Because that’s the real goal.
So, how can we refresh our work over time? What does it take to avoid stagnation and consistently exceed expectations? How can we ensure our work is embraced and beloved, not just once, but always, over time, in ways that resonate in such a deep way that they consider it refreshing?
As you can imagine, I've got some ideas for how this works. Mostly, I've got questions, and I’m starting a public journey to find some answers right now, with you.
So I hope you'll join me along this journey. Because while we all want to do exceptional work, it's simply not sufficient to break from conventional thinking once. We have to routinely identify stale patterns and evolve our way beyond them. Sometimes, that means making incremental changes, remixing our work.
Other times, that requires reinvention. Recently, that's exactly what Wistia did.
After 12 years of making the marketing world’s most beloved short-form videos, the team created a four-part documentary series, One, Ten, One Hundred, exploring the relationship between money and creativity. (Full disclosure: I was honored to be a consultant on this project.) The decision to reinvent their content followed a decision to reinvent the entire business, as Wistia had previously launched a new product, a Chrome extension to help you make beautiful video quickly called Soapbox.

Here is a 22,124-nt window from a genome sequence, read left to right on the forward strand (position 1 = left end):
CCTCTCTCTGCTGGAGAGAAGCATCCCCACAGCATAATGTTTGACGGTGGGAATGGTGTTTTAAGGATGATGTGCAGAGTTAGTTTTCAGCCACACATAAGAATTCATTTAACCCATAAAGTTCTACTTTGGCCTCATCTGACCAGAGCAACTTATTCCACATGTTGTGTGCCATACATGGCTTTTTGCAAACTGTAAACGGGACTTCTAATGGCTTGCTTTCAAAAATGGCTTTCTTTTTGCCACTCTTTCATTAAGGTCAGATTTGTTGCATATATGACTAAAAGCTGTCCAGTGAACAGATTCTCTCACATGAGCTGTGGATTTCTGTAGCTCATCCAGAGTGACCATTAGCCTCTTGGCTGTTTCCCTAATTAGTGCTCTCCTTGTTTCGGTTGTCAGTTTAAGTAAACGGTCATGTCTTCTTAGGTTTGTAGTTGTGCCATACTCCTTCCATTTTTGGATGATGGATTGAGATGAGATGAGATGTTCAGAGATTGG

Wistia continues to refresh their work. I think we should too. So let's journey together to uncover the subtle but powerful art of knowing what to tweak and what to keep as we evolve. Let's strive to be the beloved exceptions in our space. Let's avoid stagnation and consistently exceed their expectations. If we do, we might hear just about the best damn compliment to our work we can receive from others:
"THAT is how EVERYONE should do this."
JOIN THE JOURNEY: 2 ways to follow along with each question, story, insight, and behind-the-scenes content:
Read and respond to my weekly emails. I'd love your thoughts, questions, and stories you think I should explore. I read and reply to every email I get. Subscribe below.
Listen to my podcast, Unthinkable, for featured stories, plus a special behind-the-scenes miniseries called Creative Cafe, where I talk to some of the world’s best at continually refreshing their work (including Wistia's creative director!). Both types of episodes are coming in 2019. Subscribe free on Apple Podcasts, Spotify, Overcast, and anywhere you listen.